The trial of Farouk Abdulmutallab accused of trying to blow up a commercial airliner on Christmas Day in 2009, abruptly ended yesterday as he pleaded guilty to each of the eight counts against him.
The sudden reversal came before the start of the second day of proceedings in the trial of Mr. Abdulmutallab, who is not a lawyer but who was representing himself.
The eight counts include attempting to use a weapon of mass destruction and conspiring to commit an act of terrorism. The charges carried a penalty of life in prison, but the details of the plea were not immediately available.
On the opening day of the trial on
Tuesday, Jonathan Tukel, an assistant United States attorney, described the outlines of the government’s case against Mr. Abdulmutallab, 24, in a lengthy opening statement. But a lawyer assigned to assist Mr. Abdulmutallab told jurors that the defense did not intend to give an opening statement.
Mr. Tukel told jurors that Mr.
Abdulmutallab. had admitted to a fellow passenger that he had been trying to ignite an explosive device aboard Northwest Airlines Flight 253, en route from Amsterdam to Detroit, and that Mr. Abdulmutallab had made similar admissions to a paramedic and a federal agent, who Mr. Abdulmutallab told, “I’m with Al Qaeda.” Before his sudden plea, Mr. Abdulmutallab gave few clues as to how he would defend himself against the charges except to make clear that he had intended to call a passenger from among the 290 who were on board.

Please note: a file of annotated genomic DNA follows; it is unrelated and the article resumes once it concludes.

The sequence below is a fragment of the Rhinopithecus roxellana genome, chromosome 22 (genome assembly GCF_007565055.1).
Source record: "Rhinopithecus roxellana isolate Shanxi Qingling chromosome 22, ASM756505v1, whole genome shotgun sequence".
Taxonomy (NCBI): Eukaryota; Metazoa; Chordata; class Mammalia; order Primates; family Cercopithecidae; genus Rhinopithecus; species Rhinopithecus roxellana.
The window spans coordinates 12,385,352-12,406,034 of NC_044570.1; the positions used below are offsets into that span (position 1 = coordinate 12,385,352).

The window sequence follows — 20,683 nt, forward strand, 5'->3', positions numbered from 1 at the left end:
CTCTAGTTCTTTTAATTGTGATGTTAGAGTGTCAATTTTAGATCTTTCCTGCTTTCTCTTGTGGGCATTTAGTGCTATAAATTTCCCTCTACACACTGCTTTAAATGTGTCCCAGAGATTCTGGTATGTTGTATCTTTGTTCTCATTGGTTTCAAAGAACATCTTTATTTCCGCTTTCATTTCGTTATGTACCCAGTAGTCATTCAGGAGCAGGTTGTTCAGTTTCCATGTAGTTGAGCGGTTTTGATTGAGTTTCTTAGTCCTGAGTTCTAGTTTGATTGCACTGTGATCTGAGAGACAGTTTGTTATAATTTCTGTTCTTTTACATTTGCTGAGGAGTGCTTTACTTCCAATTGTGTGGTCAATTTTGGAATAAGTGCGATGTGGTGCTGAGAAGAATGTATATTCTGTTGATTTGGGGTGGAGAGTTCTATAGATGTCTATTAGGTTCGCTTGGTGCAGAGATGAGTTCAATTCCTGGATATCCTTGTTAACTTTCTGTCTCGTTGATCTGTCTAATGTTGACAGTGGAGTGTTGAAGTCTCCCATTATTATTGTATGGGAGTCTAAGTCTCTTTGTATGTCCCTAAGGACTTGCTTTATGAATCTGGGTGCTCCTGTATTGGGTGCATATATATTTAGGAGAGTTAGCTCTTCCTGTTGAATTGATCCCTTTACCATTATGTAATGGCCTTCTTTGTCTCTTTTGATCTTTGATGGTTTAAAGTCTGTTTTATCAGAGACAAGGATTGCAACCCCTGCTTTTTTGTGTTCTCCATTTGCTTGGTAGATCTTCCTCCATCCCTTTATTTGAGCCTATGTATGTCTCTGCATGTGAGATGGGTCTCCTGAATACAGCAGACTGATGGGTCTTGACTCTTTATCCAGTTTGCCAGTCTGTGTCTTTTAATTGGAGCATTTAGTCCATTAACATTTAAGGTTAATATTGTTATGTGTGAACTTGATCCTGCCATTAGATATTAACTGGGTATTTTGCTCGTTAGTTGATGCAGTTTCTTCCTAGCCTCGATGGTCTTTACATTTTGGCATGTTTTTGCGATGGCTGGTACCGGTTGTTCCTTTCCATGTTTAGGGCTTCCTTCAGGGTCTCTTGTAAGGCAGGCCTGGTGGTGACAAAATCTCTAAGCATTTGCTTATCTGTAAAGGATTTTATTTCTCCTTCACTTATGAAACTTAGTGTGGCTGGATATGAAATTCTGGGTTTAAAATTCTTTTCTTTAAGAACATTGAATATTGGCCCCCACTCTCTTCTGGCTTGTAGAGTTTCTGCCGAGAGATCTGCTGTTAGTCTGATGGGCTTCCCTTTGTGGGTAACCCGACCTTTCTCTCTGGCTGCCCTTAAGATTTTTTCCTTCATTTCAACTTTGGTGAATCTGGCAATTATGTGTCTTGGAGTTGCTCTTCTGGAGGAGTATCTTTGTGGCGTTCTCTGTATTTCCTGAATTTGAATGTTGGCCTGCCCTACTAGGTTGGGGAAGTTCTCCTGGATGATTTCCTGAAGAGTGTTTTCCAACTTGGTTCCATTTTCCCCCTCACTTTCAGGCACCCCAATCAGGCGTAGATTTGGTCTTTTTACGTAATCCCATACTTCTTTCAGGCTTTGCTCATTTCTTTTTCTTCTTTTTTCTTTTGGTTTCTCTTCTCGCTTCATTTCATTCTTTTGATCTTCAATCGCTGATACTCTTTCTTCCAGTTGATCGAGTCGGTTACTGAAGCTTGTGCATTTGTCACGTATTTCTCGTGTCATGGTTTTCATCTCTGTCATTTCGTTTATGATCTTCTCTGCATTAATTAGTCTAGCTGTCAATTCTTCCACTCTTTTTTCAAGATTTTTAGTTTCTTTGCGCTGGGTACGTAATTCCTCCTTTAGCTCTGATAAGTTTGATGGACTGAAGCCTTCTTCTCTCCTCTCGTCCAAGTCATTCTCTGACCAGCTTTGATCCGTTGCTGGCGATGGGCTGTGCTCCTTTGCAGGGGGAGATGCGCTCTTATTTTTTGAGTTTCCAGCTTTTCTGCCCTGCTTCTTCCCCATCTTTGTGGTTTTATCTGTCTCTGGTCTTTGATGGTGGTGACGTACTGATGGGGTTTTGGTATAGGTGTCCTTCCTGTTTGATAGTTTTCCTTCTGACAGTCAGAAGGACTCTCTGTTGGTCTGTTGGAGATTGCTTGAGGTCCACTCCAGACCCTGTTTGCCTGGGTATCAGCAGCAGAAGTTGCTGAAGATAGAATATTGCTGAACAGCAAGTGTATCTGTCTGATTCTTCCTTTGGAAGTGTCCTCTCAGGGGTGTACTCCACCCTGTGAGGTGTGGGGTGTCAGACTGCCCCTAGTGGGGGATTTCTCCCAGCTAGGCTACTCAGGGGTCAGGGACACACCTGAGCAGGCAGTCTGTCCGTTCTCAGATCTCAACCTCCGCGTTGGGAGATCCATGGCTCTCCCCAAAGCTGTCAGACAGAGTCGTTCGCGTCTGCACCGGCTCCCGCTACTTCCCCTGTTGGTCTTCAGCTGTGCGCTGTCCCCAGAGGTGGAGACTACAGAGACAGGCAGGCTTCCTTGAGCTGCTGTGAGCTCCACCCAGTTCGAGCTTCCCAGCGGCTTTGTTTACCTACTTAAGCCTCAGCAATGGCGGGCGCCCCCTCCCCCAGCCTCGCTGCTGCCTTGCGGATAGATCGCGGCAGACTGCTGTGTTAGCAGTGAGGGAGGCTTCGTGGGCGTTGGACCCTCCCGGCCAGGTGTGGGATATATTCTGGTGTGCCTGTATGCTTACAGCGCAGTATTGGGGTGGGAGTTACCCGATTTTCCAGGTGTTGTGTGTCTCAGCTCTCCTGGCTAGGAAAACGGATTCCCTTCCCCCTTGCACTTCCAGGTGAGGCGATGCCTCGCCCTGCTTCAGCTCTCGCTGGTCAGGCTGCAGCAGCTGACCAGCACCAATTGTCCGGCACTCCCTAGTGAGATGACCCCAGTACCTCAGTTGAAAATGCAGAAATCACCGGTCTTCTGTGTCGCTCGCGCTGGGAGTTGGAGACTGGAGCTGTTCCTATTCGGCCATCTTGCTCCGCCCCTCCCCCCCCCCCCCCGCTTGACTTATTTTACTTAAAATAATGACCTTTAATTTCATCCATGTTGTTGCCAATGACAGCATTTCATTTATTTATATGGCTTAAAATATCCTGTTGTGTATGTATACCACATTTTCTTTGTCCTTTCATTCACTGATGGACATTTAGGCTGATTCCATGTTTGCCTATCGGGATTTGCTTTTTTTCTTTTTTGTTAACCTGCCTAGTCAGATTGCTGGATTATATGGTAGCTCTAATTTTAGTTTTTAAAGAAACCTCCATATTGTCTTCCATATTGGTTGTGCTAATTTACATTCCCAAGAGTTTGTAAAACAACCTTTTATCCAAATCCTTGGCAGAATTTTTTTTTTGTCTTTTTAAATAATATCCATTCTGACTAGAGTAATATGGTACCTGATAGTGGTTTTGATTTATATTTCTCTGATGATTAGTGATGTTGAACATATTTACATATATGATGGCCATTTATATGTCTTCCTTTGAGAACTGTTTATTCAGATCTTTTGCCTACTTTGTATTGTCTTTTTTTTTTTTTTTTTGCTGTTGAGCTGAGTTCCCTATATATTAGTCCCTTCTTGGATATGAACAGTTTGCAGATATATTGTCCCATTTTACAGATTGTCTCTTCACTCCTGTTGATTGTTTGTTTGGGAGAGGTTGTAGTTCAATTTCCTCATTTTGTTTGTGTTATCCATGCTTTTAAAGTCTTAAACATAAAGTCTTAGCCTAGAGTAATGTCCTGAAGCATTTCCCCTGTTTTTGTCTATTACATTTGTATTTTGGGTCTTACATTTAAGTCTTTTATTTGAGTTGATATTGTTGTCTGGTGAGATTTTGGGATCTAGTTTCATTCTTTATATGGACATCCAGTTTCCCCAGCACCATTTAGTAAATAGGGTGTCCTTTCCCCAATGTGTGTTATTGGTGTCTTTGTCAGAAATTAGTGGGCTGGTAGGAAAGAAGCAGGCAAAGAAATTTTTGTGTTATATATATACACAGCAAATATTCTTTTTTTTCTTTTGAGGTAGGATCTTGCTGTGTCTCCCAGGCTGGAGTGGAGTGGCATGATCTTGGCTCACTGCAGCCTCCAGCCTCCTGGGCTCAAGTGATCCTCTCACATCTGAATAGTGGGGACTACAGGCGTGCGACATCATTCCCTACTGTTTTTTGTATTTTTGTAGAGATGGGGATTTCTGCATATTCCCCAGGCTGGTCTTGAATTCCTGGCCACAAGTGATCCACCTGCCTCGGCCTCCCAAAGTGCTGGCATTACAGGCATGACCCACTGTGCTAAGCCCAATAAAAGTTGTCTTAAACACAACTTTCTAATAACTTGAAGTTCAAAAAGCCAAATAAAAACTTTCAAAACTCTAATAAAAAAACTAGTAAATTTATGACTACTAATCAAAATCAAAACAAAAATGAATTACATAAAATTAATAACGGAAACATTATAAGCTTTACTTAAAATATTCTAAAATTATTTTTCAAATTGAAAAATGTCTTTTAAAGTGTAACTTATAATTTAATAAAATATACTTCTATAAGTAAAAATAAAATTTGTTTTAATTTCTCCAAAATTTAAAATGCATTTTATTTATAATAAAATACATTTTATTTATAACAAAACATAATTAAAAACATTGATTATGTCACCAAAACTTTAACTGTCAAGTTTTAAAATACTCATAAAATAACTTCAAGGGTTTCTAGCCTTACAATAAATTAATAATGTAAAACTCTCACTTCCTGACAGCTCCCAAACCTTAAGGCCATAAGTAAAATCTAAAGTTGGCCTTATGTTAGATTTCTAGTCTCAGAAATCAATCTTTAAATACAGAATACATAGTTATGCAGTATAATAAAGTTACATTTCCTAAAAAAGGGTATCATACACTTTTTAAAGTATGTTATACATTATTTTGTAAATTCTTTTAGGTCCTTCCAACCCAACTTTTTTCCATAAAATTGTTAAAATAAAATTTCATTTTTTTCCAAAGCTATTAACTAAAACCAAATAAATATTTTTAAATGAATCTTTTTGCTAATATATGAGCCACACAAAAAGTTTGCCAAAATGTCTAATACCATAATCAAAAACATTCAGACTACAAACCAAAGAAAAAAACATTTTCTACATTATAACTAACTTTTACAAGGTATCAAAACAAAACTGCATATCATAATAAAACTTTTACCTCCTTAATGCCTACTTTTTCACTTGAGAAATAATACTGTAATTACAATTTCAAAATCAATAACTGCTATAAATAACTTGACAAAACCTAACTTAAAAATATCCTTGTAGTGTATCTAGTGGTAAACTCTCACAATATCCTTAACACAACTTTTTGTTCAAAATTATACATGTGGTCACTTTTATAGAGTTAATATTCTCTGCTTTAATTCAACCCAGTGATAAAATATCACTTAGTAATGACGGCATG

In court on Tuesday, Mr. Abdulmutallab, well-educated and from a well-to-do Nigerian family, said little. He wore a colorful tunic, and grasped his hands before him and flipped through papers during much of the proceedings.
For their part, prosecutors laid out a case that appeared to be some cross between an ordinary lineup of witnesses to a crime and a rare
courtroom primer in terrorism, Al
Qaeda, jihad and martyrdom. Mr. Tukel told jurors that Mr. Abdulmutallab, while still in school, had begun to listen to the tape-recorded messages of Anwar al-Awlaki, the cleric who was recently killed by a missile from an American drone aircraft in Yemen. “He wanted jihad, he sought it out and he found it,” Mr. Tukel said of Mr. Abdul-mutallab.
The prosecutor flashed on a large
screen an image of Mr. Abdulmutallab — before the plane episode — and a translation of parts of what Mr. Tukel described as a video message of martyrdom, which Qaeda elements released afterward in taking credit and giving praise for what had happened.
Courtesy: The Nation